Mafia Movies and the Loss of Ray Liotta
This week the world was shocked when it was announced Ray Liotta passed away in his sleep at the age of 67. He died in the Dominican Republic shooting the movie Dangerous Waters. He made a variety of movies over his career, but most people know him from two major films: Field of Dreams and Goodfellas. Two very different movies that are loved for two very different reasons.
Field of Dreams is a magical and nostalgic look at America’s pastime. About doing something so crazy, even though you know it’s crazy, because it just feels right. Goodfellas on the other hand is about a man’s life-long want to be a gangster and how it ruins his life and the lives of family. Both were selected for preservation by the Library of Congress’ National Film Preservation Board as they were considered “culturally, historically, or aesthetically significant.” Go figure.
Born in Newark, Raymond Allen Liotta was abandoned at an orphanage after he was born. At six months, he was adopted. It was never hidden from him he was adopted and he actually brought his adoption papers in for “show and tell” in elementary school. He also had a sister growing up that was also adopted. He learned about 20 years ago he had one biological sister, one biological half-brother, and five biological half-sisters. Ray Liotta was a proud Jersey Boy and was inducted into the New Jersey Hall of Fame in 2016.
Of all Liotta’s roles, he will be forever remembered for his portrayal of Henry Hill in Goodfellas; what I regard as the top of heap when you consider all that makes up the mafia movie genre. I mean, there’s The Godfather, there’s Goodfellas, and then there’s everything else in my opinion. If you want to read an amazing interview about the movie, I highly recommend the 2010 GQ article about Goodfellas.
We Americans of Italian descent have a complicated relationship when it comes to mob movies and shows. Most of us watch them, and love them… and hate them. All at the same time. I think it is because there is something familiar about them. Not the killing and the blood and the gore. It’s the Sunday dinners, Grandma always feeding whomever walked in the door, no matter the time of day or night, and the coffee pot always brewing.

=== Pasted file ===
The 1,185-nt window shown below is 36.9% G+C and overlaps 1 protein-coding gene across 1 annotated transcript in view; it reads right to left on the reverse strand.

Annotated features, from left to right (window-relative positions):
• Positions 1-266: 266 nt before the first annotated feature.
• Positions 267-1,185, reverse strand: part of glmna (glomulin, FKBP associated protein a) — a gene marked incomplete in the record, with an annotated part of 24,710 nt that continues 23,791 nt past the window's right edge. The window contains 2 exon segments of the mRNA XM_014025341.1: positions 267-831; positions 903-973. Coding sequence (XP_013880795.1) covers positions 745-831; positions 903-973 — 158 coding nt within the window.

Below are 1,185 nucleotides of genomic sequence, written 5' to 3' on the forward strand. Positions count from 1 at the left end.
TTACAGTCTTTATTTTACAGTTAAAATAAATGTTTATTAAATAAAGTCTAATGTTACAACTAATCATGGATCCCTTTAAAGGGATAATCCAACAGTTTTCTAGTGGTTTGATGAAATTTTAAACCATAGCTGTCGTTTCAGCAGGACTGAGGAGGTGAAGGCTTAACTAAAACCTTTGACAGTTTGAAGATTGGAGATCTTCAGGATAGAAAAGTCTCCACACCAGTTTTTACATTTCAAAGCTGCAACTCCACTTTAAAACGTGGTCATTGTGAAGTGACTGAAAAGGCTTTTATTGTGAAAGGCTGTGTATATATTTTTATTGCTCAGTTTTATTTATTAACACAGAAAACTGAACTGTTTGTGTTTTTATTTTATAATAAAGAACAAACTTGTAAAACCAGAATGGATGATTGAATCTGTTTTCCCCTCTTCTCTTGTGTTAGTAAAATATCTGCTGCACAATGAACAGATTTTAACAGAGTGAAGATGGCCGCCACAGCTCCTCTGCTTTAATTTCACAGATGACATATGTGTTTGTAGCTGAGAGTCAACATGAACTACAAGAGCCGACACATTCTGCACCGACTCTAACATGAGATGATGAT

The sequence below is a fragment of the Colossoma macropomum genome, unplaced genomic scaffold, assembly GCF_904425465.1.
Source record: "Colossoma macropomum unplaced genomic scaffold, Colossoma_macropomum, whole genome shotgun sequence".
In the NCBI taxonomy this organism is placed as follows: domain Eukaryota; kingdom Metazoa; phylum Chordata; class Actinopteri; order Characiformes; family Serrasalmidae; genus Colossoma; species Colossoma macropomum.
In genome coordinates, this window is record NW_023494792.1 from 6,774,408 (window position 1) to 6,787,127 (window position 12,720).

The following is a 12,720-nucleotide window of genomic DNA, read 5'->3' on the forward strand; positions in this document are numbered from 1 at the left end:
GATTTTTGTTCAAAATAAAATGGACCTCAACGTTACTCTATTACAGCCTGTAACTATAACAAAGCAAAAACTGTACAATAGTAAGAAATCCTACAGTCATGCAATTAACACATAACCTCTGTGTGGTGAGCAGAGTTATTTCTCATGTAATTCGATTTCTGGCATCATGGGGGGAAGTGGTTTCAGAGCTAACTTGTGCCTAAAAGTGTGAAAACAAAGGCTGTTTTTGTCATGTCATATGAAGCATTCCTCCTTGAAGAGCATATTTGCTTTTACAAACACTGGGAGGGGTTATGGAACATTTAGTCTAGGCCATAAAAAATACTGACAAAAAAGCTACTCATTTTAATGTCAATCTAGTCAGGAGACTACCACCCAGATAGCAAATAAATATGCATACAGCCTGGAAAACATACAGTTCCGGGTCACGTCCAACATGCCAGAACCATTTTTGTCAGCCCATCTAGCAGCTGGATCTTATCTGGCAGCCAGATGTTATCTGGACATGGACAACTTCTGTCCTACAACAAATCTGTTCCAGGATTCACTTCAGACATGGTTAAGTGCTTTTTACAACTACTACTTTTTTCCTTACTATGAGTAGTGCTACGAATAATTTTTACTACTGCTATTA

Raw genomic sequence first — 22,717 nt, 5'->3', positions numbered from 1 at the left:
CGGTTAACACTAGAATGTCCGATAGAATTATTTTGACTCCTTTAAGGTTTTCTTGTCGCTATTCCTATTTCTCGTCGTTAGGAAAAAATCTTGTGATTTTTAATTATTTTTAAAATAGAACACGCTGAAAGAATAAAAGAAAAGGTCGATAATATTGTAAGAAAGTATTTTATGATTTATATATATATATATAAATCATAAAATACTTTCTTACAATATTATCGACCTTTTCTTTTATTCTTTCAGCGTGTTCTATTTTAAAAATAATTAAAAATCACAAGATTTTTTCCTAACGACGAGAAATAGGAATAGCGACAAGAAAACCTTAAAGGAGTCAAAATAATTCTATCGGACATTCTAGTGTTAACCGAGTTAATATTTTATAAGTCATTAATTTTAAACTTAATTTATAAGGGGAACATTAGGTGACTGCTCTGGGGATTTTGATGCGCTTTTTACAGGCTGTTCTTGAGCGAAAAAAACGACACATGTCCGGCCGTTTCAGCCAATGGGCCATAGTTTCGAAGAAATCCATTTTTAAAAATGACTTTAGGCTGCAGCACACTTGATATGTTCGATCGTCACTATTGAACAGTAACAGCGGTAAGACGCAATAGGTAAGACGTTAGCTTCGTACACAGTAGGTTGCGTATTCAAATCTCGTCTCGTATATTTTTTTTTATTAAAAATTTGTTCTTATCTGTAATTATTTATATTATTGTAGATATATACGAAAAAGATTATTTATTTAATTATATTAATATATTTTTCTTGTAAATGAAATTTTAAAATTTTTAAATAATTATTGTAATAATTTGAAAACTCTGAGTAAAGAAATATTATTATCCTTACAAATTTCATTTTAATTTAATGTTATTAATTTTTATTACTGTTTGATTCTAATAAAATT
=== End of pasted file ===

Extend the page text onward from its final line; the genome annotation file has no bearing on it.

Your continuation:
One of the lines from Goodfellas that always stuck with me was “no outsiders, ever.” That was my life. It was almost always just the family. Every holiday, every Sunday, every vacation. If I wanted to do something with my friends it was almost always “your friends can come here.” My house became party central when I was in high school. I’m not sure how my friends felt about it. There were times I really liked it and there were times I hated it. Talk about surveillance? The police had nothing on my mother.
Mafia movies are a huge part of Hollywood. They are almost always guaranteed hits. From The Godfather and Goodfellas in the movies to The Sopranos on television. But they only really tell part of our story. But as a guest on a recent episode of The Italian American Podcast said, “no one in Hollywood is interested in casting an Italian as a doctor.” So for now, the stereotype continues.
But right now we stop and say “thank you Ray” for all the great entertainment you provided to us. And thank you for being a Jersey Italian. We get to claim you as our own.